1861.  The census reveals that Ann Warner, a widow and her family occupy the property.  She had three servants and farms 115 acres.  She and her family must have left after the census was taken.

A view in the attic. This room was probably where a servant lived. Note the bell hooked onto the large beam and the rope leading down to lower rooms in the house .

1871.  I cannot identify the occupier of the farm on the census.

187824 July.  The owner John Oldfield died.  Shortly afterwards on 29 October his Will was proved by his two sons John and Thomas Oldfield in the Derby District Registry of the Probate Division of the High Court of Justice.

187913 September.  Ownership of the farm passed to his two sons John and Thomas Oldfield as did the sum of 5,360 owing to the Banking Company on the security of the equitable mortgage.

The Banking Company required payment of the same sum but the two brothers were unable to pay it.  The two brothers applied to and requested mortgagees to pay the same to the Banking Company and also to advance them a further sum of 640 making the debt 6,000.  The mortgagees agreed to their request.  It appears the 6,000 plus interest had to be repaid on the 13 March 1880.

187916 October.  An action of which the short title is "John Oldfields Estate - Oldfield v Oldfield 1879 Action No.48 was commenced in the Chancery Division of the High Courts of Justice in which the said John Oldfield the son was Plaintiff and his brother Thomas Oldfield the defendant for the administration of the estate.  This court Action appears to have taken several years to resolve.  The farm remained owned by the Oldfield family until 1896, when it was sold.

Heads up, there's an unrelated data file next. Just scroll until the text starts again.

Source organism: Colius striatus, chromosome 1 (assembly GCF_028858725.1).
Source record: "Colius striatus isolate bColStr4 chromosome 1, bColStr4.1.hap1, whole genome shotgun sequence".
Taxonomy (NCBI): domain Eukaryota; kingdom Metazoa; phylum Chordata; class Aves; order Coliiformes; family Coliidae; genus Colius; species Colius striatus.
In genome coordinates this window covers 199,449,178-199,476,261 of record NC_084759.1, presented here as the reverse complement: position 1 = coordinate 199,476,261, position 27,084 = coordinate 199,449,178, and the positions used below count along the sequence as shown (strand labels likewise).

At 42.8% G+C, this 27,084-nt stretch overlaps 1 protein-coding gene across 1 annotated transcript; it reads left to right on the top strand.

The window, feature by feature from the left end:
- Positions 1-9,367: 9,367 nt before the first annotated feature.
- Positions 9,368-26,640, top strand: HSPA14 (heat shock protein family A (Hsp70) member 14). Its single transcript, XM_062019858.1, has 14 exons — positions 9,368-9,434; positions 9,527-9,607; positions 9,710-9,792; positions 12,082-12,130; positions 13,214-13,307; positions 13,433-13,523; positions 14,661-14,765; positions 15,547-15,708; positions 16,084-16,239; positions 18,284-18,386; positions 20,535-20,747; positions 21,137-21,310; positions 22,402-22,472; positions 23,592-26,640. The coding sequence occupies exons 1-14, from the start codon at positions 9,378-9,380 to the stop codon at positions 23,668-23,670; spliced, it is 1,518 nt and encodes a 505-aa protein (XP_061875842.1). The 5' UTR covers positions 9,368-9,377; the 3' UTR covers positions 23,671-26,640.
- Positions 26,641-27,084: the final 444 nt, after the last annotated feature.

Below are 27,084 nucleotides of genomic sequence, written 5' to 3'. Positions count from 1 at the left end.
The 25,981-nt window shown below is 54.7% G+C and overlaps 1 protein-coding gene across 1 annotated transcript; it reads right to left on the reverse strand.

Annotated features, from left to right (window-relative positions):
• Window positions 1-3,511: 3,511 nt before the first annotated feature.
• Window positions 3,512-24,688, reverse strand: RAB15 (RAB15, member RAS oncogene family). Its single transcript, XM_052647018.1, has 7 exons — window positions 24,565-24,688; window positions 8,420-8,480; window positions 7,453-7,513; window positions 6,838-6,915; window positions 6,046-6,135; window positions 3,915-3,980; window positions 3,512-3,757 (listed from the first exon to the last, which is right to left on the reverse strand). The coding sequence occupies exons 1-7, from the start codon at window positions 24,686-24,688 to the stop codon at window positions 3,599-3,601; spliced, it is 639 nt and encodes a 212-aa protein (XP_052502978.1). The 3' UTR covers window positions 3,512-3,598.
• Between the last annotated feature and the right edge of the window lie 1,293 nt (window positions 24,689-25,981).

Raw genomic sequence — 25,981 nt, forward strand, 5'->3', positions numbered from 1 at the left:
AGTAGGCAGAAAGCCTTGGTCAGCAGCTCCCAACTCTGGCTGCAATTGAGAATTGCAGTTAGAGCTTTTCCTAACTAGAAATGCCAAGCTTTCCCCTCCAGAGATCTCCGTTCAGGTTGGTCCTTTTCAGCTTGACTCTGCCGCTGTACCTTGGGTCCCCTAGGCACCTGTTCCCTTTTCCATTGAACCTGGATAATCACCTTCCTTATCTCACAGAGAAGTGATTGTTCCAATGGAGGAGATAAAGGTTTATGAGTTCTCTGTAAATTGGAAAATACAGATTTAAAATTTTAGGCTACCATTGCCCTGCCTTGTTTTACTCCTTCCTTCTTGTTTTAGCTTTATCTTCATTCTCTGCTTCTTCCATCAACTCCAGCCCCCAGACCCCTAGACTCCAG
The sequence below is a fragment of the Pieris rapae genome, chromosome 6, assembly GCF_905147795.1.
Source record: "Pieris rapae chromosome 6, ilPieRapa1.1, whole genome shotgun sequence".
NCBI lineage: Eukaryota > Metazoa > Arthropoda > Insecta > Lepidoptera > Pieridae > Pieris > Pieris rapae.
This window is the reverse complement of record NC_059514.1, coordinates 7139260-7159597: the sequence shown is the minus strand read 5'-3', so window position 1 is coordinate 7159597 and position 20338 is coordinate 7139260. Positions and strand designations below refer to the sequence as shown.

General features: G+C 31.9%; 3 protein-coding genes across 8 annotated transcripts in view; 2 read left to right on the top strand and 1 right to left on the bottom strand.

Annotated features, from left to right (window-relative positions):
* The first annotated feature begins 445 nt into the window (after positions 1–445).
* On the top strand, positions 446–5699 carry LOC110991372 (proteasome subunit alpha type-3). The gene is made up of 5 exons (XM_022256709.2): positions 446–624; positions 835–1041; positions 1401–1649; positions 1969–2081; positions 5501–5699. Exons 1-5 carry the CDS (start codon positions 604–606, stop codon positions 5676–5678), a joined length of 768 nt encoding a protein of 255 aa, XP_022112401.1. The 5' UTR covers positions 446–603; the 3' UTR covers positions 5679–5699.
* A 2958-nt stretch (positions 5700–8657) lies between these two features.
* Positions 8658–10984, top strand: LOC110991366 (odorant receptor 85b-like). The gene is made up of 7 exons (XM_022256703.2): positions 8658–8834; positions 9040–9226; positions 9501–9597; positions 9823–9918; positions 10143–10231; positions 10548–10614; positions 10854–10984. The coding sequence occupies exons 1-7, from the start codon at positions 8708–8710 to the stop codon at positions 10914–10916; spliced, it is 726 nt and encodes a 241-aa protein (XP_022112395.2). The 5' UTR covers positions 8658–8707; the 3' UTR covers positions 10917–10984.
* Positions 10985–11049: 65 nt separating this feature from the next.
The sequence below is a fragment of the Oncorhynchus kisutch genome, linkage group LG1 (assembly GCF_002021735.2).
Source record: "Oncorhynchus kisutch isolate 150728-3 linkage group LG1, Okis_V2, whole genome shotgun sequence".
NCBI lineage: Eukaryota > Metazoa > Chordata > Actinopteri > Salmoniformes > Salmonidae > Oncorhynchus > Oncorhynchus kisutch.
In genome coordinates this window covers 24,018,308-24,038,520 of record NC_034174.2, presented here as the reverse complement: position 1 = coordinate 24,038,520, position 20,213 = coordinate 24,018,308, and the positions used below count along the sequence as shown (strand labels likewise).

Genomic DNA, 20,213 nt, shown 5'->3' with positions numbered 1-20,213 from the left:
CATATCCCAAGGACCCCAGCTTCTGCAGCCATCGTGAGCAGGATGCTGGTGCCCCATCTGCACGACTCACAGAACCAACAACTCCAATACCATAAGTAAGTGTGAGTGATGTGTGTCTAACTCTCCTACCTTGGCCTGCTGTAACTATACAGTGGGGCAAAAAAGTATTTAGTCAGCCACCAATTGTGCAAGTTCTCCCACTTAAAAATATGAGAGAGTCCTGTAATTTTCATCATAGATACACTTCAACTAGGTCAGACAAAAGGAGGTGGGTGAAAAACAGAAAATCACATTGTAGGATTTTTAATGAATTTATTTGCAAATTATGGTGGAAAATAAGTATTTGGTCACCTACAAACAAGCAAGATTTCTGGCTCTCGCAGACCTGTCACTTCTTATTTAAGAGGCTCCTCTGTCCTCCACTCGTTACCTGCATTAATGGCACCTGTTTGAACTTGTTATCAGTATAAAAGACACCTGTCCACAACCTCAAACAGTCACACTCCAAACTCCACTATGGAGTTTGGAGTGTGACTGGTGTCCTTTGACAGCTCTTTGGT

18812 FebruaryJohn Oldfield junior died.  His Will was dated 14 January 1880.  He bequeathed all his real and personal estates unto and to the use of his two sisters Fanny Oldfield and Sarah Oldfield.

1881Christopher Jowett aged 78 years born Colwick, Notts. and blind farmed 312 acres at this farm.   Source:   1881 census.

18833 AprilThomas Oldfield died leaving a Will dated 10 June 1881.  He left all his real and personal estate to Elizabeth Aisworth.  He appointed John Bunting his Executor and his Will was proved by him on the 1 June 1883.

18849 October.  The farm described as "said real estate" was put up for auction but was not sold.

1884Hugh Palfreyman and his family moved to Palterton from Ashover, Derbyshire and occupied Elm Tree Farm.  He was born in 1842.

He remained in the village for many years until his death.  During his life in the village he became a character, well respected and took an active part in the sporting life of the village.  He was one of the first people in the village to own a motor car.

This image shows Hugh Palfreyman as an old man. The younger man is probably Tom Walker.

1885.  A small part of the farm land comprising 3roods 39perches located in the three Wheatley Fields were conveyed to the Midland Railway Company.  That land was for the new railway line.